Hawaii Paipo History
In 1965, Roosevelt High School, in Mr. Murakami's shop class, I made my first real Paipo board. I had made others before that led me to this design. Itwas one that was around in those days, but everybody had added or subtracted something, which made their board special for them. Val Valentine was the only person I know of who tried to produce them commercially. I never figured out how he made his boards.
My first board, which will be known as "The First Board", was made of plywood and blocks of Koa wood, which I laminated to the edges, and cut out very carefully with a chisel and a grinder, to give me the curvatures that I wanted at the rails. After shaping, I sanded it smooth, then fiberglassed it. The board was somewhat heavy but worked very well.
remember in those days that Makapuu was the place to Paipo. There
were all kinds of homemade Paipos everywhere. Ehukai, on the North
Shore was another Paipo place where lots of riders went. These places
were very hip long before Boogie boards were invented. When Boogie
boards came out, the Paipo almost disappeared. People were attracted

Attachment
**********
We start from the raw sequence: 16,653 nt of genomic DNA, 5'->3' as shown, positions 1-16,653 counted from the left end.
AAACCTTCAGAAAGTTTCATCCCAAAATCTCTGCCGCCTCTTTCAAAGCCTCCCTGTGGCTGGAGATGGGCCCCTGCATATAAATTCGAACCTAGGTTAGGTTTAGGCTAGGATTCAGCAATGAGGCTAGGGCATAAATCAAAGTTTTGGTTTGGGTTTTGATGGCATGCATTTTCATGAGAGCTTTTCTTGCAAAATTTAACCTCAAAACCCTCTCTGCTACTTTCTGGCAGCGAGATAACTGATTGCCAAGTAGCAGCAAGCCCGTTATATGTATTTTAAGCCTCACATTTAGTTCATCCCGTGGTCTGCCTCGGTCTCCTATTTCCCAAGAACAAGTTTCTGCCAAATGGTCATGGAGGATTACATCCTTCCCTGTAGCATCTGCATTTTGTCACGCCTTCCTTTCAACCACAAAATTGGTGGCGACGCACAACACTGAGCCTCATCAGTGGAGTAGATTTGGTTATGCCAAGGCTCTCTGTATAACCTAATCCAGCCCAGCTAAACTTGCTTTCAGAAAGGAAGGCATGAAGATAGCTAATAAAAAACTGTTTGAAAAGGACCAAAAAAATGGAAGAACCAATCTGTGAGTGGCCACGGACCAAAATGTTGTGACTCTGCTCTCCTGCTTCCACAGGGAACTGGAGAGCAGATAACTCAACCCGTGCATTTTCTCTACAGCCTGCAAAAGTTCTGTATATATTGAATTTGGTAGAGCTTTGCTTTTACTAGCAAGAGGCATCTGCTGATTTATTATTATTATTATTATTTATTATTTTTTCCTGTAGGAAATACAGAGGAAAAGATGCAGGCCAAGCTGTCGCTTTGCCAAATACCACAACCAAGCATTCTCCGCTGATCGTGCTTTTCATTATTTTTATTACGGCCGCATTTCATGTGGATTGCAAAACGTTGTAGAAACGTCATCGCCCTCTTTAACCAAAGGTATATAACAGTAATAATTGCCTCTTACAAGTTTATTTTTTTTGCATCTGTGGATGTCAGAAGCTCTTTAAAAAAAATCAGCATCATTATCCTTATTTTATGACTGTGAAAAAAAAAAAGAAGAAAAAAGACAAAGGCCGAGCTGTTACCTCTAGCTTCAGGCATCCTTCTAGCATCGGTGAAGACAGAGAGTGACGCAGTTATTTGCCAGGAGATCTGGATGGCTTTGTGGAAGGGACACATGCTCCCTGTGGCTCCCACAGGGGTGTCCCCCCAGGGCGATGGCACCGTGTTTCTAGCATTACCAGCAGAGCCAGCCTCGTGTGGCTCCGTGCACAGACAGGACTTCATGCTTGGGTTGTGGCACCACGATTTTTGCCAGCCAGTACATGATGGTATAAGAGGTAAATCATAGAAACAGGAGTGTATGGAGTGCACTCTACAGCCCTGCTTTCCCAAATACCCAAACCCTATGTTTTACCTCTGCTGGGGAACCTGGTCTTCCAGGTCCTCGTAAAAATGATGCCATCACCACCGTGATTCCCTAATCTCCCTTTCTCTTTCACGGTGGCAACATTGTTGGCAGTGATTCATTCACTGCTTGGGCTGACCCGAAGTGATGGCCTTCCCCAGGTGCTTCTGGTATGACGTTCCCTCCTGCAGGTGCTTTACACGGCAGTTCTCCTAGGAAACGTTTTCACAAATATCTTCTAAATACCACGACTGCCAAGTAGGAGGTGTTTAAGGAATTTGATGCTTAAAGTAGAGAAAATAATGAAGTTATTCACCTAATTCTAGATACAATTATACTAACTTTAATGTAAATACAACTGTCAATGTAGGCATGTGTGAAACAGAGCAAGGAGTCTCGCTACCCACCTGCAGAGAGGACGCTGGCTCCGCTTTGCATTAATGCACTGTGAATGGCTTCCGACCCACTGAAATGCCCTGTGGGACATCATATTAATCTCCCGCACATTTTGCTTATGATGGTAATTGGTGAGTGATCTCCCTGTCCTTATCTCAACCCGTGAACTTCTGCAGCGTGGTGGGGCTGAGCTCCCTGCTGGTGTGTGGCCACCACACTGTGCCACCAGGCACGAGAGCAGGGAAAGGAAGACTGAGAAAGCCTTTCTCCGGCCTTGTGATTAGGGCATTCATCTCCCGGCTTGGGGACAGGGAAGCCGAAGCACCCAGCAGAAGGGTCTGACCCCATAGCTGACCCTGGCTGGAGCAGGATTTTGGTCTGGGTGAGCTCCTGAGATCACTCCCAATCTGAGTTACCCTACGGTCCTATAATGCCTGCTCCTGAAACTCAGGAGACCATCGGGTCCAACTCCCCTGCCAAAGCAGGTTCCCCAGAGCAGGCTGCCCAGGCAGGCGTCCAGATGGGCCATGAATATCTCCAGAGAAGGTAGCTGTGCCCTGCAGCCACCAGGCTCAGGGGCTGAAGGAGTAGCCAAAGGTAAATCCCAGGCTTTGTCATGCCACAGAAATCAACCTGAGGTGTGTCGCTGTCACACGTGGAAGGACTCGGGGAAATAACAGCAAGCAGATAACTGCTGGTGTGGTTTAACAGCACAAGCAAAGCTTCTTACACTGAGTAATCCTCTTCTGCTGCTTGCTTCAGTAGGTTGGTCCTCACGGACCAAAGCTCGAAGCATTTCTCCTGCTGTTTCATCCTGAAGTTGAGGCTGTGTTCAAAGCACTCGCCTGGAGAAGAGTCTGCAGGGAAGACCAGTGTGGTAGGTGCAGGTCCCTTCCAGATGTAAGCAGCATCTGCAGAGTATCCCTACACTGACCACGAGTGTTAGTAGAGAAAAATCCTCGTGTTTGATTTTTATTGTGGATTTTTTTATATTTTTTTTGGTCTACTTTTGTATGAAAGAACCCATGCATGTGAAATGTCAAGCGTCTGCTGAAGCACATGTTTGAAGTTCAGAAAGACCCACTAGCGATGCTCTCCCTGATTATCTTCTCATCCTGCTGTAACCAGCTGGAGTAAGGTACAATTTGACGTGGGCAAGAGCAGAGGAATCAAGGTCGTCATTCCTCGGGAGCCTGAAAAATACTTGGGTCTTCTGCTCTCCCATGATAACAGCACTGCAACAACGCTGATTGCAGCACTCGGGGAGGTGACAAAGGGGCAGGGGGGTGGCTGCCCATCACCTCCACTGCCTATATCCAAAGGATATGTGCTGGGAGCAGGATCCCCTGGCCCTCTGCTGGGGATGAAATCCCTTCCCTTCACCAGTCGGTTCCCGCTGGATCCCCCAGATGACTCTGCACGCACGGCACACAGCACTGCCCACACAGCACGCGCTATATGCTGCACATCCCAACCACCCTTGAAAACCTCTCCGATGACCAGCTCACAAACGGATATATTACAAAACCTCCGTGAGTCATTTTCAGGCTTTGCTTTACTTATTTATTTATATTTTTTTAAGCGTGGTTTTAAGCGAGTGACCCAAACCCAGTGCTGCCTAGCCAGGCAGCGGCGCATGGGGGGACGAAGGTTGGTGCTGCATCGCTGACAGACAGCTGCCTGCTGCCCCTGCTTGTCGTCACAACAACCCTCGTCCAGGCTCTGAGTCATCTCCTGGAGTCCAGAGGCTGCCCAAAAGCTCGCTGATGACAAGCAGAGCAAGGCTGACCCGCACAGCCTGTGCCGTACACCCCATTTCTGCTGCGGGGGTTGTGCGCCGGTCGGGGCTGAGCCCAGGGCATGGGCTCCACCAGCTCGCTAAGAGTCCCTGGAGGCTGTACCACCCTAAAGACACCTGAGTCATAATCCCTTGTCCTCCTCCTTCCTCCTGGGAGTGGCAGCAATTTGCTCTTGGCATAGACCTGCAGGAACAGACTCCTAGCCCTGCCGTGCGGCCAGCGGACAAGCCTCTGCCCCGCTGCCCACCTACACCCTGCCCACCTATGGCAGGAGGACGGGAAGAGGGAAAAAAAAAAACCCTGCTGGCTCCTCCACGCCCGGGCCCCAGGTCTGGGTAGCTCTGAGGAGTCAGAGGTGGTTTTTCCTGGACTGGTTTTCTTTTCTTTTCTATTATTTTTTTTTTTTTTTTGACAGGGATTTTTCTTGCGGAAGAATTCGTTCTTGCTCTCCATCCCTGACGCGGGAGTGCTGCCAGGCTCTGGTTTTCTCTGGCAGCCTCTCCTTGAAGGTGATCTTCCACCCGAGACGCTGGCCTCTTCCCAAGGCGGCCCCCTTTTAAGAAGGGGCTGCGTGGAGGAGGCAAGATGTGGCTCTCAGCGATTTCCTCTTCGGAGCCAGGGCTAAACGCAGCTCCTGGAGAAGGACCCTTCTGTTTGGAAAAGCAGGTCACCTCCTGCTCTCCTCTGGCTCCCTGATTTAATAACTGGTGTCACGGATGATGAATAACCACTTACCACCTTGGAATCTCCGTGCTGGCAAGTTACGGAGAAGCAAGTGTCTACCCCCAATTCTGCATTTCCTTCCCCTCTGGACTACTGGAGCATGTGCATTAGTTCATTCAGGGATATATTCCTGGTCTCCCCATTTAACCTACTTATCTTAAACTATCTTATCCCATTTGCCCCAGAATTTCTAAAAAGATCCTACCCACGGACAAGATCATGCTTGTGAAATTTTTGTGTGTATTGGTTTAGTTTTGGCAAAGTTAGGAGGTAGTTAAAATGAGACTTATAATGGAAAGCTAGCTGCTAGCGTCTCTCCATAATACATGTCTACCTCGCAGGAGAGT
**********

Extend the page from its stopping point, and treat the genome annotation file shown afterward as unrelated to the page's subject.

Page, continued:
to the new materials (i.e. polyethylene), and with peoples creative
levels going down, it seemed easier, (and/or more decadent) to buy
a Boogie board than to build your own Paipo.
As far as I'm concerned, the Surfboard, and later the Boogie Board, were modeled after the boat (or canoe, same context). The surfboard has evolved from boat designs and is really a scaled down, redesigned, and much improved version of the outrigger canoe and the Boogie Board the same. Surfboards are designed for the rider to paddle around on and float around on, much like a small boat. The same with Boogie boards. A main factor is its ability to float, like all good boats. If it don't sink, it's good. People feel safe when it doesn't sink. Surfing the waves, just like the old canoe did. Of course it's been around for many years now, there have been many improvements in shapes and materials, and much has changed, but not the basic boat origins.
My opinion is that Surfboards and Boogie Boards are improvements on an old theme, not a design synthesized after thought and observation. The Paipo is just that. It was not designed to float; it was designed with only hydro dynamics in mind. Previously the comfort of the rider was not even considered. The rider laid on the hard surface of the board, and often took a pounding. This board will take off easier than a Surfboard, Boogie Board or boat. It will go faster, and has the ability to dive under outside sets with great ease. It's a good feeling, I tell you.
Another aspect of the dynamics is this, if you fall off your surfboard or Boogie board or boat, there is a good chance that the board will ride in without you, and many times you will swim far, (I know, they have leashes now). If you wipe out on a Paipo the board cannot surf without the weight of your body on top of it, so the board will come up where you wiped out and just bob around. You usually find your Paipo near by.